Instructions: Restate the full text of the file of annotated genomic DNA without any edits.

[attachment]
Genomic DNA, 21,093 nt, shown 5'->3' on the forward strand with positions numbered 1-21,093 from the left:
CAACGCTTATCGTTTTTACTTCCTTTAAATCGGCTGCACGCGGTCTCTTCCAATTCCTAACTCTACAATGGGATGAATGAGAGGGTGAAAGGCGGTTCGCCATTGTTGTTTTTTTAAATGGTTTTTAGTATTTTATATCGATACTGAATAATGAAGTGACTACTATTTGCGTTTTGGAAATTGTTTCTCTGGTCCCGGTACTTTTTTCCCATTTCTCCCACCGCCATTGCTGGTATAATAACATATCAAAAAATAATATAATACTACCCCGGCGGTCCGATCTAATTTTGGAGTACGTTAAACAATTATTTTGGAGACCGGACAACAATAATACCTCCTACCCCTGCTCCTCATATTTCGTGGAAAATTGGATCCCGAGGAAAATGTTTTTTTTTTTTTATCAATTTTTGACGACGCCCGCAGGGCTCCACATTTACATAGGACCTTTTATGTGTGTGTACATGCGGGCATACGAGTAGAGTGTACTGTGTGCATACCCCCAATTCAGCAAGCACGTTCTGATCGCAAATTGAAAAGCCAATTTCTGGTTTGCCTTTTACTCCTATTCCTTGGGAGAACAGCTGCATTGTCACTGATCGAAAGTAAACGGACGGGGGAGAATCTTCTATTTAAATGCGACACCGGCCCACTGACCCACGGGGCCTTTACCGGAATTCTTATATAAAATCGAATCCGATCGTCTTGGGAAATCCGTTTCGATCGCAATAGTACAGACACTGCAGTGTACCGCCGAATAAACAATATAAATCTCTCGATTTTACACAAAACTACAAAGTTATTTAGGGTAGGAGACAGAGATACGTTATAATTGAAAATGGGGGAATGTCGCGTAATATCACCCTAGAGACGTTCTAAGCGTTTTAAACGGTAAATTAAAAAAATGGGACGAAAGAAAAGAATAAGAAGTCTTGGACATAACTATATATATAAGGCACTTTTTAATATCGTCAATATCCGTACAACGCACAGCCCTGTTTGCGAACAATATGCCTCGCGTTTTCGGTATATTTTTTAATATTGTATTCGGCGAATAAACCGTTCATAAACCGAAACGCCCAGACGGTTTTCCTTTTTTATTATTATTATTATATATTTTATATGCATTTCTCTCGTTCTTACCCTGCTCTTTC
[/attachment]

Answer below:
Genomic DNA, 21,093 nt, shown 5'->3' on the forward strand with positions numbered 1-21,093 from the left:
CAACGCTTATCGTTTTTACTTCCTTTAAATCGGCTGCACGCGGTCTCTTCCAATTCCTAACTCTACAATGGGATGAATGAGAGGGTGAAAGGCGGTTCGCCATTGTTGTTTTTTTAAATGGTTTTTAGTATTTTATATCGATACTGAATAATGAAGTGACTACTATTTGCGTTTTGGAAATTGTTTCTCTGGTCCCGGTACTTTTTTCCCATTTCTCCCACCGCCATTGCTGGTATAATAACATATCAAAAAATAATATAATACTACCCCGGCGGTCCGATCTAATTTTGGAGTACGTTAAACAATTATTTTGGAGACCGGACAACAATAATACCTCCTACCCCTGCTCCTCATATTTCGTGGAAAATTGGATCCCGAGGAAAATGTTTTTTTTTTTTTATCAATTTTTGACGACGCCCGCAGGGCTCCACATTTACATAGGACCTTTTATGTGTGTGTACATGCGGGCATACGAGTAGAGTGTACTGTGTGCATACCCCCAATTCAGCAAGCACGTTCTGATCGCAAATTGAAAAGCCAATTTCTGGTTTGCCTTTTACTCCTATTCCTTGGGAGAACAGCTGCATTGTCACTGATCGAAAGTAAACGGACGGGGGAGAATCTTCTATTTAAATGCGACACCGGCCCACTGACCCACGGGGCCTTTACCGGAATTCTTATATAAAATCGAATCCGATCGTCTTGGGAAATCCGTTTCGATCGCAATAGTACAGACACTGCAGTGTACCGCCGAATAAACAATATAAATCTCTCGATTTTACACAAAACTACAAAGTTATTTAGGGTAGGAGACAGAGATACGTTATAATTGAAAATGGGGGAATGTCGCGTAATATCACCCTAGAGACGTTCTAAGCGTTTTAAACGGTAAATTAAAAAAATGGGACGAAAGAAAAGAATAAGAAGTCTTGGACATAACTATATATATAAGGCACTTTTTAATATCGTCAATATCCGTACAACGCACAGCCCTGTTTGCGAACAATATGCCTCGCGTTTTCGGTATATTTTTTAATATTGTATTCGGCGAATAAACCGTTCATAAACCGAAACGCCCAGACGGTTTTCCTTTTTTATTATTATTATTATATATTTTATATGCATTTCTCTCGTTCTTACCCTGCTCTTTC